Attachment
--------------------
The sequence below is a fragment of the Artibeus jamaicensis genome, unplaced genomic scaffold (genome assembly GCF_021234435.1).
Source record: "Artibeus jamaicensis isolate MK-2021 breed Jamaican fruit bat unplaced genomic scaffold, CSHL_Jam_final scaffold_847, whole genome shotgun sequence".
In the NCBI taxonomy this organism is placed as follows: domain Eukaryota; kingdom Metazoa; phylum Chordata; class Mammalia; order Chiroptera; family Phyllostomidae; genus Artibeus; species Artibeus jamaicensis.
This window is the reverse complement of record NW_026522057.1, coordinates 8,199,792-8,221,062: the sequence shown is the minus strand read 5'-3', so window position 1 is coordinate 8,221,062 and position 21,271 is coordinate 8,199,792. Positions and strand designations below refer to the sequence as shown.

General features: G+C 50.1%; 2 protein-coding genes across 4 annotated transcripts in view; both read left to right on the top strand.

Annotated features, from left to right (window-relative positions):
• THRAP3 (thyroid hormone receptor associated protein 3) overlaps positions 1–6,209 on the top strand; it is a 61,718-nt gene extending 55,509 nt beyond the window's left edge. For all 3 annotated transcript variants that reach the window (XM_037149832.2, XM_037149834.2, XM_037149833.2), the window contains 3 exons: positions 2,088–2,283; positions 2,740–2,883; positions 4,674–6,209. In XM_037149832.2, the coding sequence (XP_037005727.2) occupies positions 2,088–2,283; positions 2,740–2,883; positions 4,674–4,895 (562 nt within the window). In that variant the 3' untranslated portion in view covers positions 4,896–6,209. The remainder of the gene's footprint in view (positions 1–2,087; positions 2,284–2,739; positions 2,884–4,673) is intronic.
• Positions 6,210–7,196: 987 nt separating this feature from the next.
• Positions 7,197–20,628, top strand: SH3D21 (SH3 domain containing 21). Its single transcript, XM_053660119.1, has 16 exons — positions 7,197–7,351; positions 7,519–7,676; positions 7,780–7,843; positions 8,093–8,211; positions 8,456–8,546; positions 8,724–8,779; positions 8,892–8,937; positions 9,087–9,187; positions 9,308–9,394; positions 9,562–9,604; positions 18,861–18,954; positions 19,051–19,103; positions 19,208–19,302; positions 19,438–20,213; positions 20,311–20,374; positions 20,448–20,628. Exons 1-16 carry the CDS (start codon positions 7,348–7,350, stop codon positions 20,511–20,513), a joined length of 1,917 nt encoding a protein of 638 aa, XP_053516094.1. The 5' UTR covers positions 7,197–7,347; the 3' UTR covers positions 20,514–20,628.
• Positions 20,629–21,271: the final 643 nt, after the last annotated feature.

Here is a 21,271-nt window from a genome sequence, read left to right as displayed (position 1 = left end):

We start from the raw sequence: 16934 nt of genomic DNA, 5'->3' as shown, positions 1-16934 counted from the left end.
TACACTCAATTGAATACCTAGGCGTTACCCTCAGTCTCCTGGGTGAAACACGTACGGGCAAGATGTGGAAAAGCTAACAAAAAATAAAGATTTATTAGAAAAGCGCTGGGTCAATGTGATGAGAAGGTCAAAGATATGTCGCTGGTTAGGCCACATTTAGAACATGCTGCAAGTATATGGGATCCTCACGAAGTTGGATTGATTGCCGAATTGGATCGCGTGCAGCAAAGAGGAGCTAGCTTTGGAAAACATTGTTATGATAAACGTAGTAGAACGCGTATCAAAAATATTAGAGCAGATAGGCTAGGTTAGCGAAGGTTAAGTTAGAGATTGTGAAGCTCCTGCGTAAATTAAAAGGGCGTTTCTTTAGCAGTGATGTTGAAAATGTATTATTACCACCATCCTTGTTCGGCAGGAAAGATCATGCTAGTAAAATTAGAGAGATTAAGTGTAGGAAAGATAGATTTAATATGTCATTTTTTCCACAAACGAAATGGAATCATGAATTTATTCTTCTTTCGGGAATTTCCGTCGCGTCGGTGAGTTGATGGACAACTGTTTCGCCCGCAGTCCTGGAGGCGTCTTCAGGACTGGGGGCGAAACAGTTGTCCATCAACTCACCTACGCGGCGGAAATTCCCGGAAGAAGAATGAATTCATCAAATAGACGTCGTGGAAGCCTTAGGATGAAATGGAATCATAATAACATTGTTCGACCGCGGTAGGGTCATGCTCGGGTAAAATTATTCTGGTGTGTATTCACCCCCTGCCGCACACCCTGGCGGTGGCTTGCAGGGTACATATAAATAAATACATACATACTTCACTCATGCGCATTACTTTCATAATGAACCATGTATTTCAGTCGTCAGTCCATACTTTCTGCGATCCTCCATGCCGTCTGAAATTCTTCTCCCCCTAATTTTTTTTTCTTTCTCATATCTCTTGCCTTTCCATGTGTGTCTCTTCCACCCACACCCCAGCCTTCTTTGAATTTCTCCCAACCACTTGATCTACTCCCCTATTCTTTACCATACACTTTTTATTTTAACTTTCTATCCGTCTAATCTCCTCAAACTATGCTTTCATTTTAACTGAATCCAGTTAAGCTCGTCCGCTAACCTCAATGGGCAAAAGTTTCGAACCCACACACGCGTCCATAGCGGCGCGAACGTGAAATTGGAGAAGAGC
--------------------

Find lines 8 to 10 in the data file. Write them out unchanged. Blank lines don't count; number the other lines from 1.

• Positions 6,210–7,196: 987 nt separating this feature from the next.
• Positions 7,197–20,628, top strand: SH3D21 (SH3 domain containing 21). Its single transcript, XM_053660119.1, has 16 exons — positions 7,197–7,351; positions 7,519–7,676; positions 7,780–7,843; positions 8,093–8,211; positions 8,456–8,546; positions 8,724–8,779; positions 8,892–8,937; positions 9,087–9,187; positions 9,308–9,394; positions 9,562–9,604; positions 18,861–18,954; positions 19,051–19,103; positions 19,208–19,302; positions 19,438–20,213; positions 20,311–20,374; positions 20,448–20,628. Exons 1-16 carry the CDS (start codon positions 7,348–7,350, stop codon positions 20,511–20,513), a joined length of 1,917 nt encoding a protein of 638 aa, XP_053516094.1. The 5' UTR covers positions 7,197–7,347; the 3' UTR covers positions 20,514–20,628.
• Positions 20,629–21,271: the final 643 nt, after the last annotated feature.